Six months later, 80% had recovered from depression, researchers found.

Rumination — thinking about the causes and consequences of depressing events — is common in depression.

However, simply realising that you don’t have to ruminate can be liberating, new research suggests.

When people learned to reduce how much they ruminated, 80% had recovered after six months (including 10 weeks of therapy).

Professor Roger Hagen, who led the research, said:

“Anxiety and depression give rise to difficult and painful negative thoughts.
Many patients have thoughts of mistakes, past failures or other negative thoughts.
Metacognitive therapy addresses thinking processes.”
One of the problems in depression is that people…
“…think too much, which MCT [metacognitive therapy] refers to as ‘depressive rumination’.

Rather than ruminating so much on negative thoughts, MCT helps patients to reduce negative thought processes and get them under control.”

Taking control of your thoughts is an important part of modern cognitive therapies.

Professor Hagen said:

“Instead of reacting by repeatedly ruminating and thinking ‘how do I feel now?’ you can try to encounter your thoughts with what we call ‘detached mindfulness.’

You can see your thoughts as just thoughts, and not as a reflection of reality.
Most people think that when they think a thought, it must be true.
For example, if I think that I’m stupid, this means I must be stupid.
People strongly believe that their thoughts reflect reality.”

Many patients who took part in the study were pleasantly surprised, said Professor Hagen:

“The patients come in thinking they’re going to talk about all the problems they have and get to the bottom of it, but instead we try to find out how their mind and thinking processes work.
You can’t control what you think, but you can control how you respond to what you think.”

The study was published in the journal Frontiers in Psychology (Hagen et al., 2017).

 

MARCH 19, 2017
source: PsyBlog


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Beating Depression May Be All About Learning to Ignore Negative Thoughts

A promising type of therapy focuses on quitting the worry cycle.

People who struggle with anxiety or depression often ruminate on negative thoughts, like past missteps or feelings that they’re not good enough. The secret to better mental health may be learning how not to dwell on these thoughts, according to new research by a group of British and Norwegian researchers.

Their study focuses on a technique called metacognitive therapy, or MCT, which was developed in Europe in the 1990s. MCT trains people to lessen the ruminative process, says study co-author Stian Solem, PhD, associate professor of psychology at the Norwegian University of Science and Technology.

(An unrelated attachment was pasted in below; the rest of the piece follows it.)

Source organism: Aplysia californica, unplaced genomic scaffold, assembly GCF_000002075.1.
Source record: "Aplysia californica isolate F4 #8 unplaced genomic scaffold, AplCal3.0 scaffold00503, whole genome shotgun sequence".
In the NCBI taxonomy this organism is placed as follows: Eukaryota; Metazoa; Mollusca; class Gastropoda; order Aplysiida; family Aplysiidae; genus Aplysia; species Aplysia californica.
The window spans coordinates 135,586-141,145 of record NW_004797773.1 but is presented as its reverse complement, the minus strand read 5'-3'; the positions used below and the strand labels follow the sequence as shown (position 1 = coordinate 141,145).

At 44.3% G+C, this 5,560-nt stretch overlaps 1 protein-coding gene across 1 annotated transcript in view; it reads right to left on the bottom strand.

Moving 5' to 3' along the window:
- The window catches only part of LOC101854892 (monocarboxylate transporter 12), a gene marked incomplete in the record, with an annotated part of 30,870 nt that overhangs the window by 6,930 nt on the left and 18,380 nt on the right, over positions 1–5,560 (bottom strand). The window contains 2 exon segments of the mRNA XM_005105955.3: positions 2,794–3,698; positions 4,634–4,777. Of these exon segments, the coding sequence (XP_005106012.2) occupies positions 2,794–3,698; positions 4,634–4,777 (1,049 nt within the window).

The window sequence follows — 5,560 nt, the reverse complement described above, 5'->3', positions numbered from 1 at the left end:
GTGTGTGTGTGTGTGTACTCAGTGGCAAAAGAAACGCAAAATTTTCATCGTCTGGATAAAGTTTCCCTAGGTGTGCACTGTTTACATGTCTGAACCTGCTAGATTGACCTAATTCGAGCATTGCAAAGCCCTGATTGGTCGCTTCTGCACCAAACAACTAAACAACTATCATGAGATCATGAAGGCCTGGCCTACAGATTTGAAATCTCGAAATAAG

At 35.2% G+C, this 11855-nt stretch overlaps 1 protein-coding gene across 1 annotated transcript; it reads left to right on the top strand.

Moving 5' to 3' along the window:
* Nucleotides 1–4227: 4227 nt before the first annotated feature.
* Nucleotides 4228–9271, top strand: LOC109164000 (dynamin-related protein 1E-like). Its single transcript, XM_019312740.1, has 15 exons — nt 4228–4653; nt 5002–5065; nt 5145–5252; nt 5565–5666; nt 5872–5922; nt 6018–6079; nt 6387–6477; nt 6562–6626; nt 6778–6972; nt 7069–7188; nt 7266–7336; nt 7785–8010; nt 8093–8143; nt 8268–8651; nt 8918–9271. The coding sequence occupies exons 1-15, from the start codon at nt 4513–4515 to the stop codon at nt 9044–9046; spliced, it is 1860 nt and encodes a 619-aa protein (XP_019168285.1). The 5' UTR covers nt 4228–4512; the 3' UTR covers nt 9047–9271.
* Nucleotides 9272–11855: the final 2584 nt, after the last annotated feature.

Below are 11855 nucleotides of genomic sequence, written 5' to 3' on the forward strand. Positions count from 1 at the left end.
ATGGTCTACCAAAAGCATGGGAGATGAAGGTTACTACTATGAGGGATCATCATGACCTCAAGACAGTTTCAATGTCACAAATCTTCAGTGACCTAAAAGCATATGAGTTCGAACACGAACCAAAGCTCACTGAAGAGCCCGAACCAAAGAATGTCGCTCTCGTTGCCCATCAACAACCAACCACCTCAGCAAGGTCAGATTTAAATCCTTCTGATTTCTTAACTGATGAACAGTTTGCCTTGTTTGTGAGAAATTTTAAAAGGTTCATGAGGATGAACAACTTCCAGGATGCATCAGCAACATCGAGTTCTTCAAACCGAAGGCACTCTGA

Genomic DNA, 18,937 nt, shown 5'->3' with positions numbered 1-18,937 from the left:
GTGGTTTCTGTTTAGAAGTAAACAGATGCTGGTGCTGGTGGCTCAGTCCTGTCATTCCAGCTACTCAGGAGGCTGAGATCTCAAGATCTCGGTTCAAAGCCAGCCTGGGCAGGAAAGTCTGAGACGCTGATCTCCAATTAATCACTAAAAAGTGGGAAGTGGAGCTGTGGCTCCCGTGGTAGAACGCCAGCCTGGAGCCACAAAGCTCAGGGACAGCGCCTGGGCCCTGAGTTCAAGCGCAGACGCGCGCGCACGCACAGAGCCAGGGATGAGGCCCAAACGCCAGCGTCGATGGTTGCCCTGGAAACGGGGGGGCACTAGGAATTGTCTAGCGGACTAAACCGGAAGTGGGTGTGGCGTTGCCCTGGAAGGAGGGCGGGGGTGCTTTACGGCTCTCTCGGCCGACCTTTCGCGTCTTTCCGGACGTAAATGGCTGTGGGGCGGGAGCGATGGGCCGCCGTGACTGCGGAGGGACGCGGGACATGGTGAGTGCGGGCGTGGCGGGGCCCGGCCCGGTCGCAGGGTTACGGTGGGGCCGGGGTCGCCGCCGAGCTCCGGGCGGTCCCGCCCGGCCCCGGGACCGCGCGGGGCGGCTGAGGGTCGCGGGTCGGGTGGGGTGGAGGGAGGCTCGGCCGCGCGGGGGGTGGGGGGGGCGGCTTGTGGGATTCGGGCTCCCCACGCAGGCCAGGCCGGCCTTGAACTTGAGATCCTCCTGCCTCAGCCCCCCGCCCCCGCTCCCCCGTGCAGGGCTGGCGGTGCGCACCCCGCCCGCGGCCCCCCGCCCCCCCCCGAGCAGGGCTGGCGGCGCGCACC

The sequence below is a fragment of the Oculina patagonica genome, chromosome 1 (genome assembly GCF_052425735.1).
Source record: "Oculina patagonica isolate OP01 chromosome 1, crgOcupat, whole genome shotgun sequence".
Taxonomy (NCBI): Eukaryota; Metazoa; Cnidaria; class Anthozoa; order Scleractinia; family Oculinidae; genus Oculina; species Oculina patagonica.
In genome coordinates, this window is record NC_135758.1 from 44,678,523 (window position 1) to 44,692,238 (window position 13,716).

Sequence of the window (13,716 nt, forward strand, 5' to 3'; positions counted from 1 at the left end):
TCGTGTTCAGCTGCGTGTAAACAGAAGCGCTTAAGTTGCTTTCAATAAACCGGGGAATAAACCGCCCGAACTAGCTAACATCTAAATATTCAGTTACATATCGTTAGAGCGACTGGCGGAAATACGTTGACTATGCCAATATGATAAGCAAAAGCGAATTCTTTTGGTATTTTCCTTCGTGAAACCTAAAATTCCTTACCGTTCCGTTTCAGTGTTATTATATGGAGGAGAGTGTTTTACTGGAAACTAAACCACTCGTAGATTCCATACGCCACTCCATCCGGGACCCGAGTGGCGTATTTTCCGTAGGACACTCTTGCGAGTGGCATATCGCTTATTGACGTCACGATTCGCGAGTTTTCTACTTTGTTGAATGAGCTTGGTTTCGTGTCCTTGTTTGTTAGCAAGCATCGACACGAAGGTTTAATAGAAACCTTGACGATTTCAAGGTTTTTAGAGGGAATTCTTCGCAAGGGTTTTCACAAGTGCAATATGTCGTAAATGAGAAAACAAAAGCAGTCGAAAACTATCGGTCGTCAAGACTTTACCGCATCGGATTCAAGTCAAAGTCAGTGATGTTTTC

In the United States and Europe, the current recommended treatments for depression and anxiety are medications and cognitive behavioral therapy, or CBT. Sometimes called talk therapy, CBT encourages people to analyze their negative thoughts and challenge whether they’re really true.

That’s what makes MCT different: Instead of drilling deeper into those thoughts, MCT helps people reduce negative thought processes and take control over them, says Solem.

Solem and his colleagues tested the MCT method in 20 patients with depression, who attended 10 therapy sessions over a 10-week period. The study also involved a control group of 19 people who were wait-listed for MCT, and receive no treatment for the first 10 weeks.

After those 10 weeks, about 80% of patients in the MCT group reported a full recovery from depression symptoms, based on a standard screening questionnaire. Anxiety symptoms also improved overall, and no patients reported worsening of their condition. In comparison, only about 5% of patients in the control group had a similar recovery.

Six months after completing MCT, recovery rates were similar, with only a few patients reporting relapses. Studies on CBT have shown that only 40% to 48% of patients are recovered after treatment, the authors write, and between 40% and 60% relapse within two years.

For a lot of people, the authors say, realizing that they don’t have to worry and ruminate about things can be quite liberating. They say MCT patients are often pleasantly surprised that they didn’t have to rehash all of their problems in their therapy sessions.

Smaller studies at the University of Manchester, where MCT was developed, have also shown that this method can be effective at treating depression—but this is the first published study to involve a control group. This helps support the theory that improvements are really from the therapy, and not just symptoms getting better on their own over time.

The researchers say a soon-to-be-published Danish study also found similar results. They hope that, with these findings, MCT becomes more popular in Norway and around the world.

MCT has not yet caught on in the United States, says Solem, and no U.S. practitioners are included in the MCT Institute’s online database of registered therapists. (The MCT Institute is in the process of developing self-help materials, its website states, but these aren’t yet available.) However, Solem says that the principles of MCT can be helpful for most people, even without formal training.

“Many of our patients have conflicted beliefs concerning worry and rumination,” Solem told Health in an email. “They experience that it is uncontrollable, exhausting, and dangerous—‘I can go mad,’ ‘I can make myself sick.’” At the same time, they think they need to ruminate in order to find answers and prevent danger.

“In MCT we often start out with postponing worry and rumination (which most people are able to do) and later we use something called detached mindfulness,” he says. “It involves being aware of the trigger thought, but choosing not to engage in it.”

 By Amanda MacMillan       March 15, 2017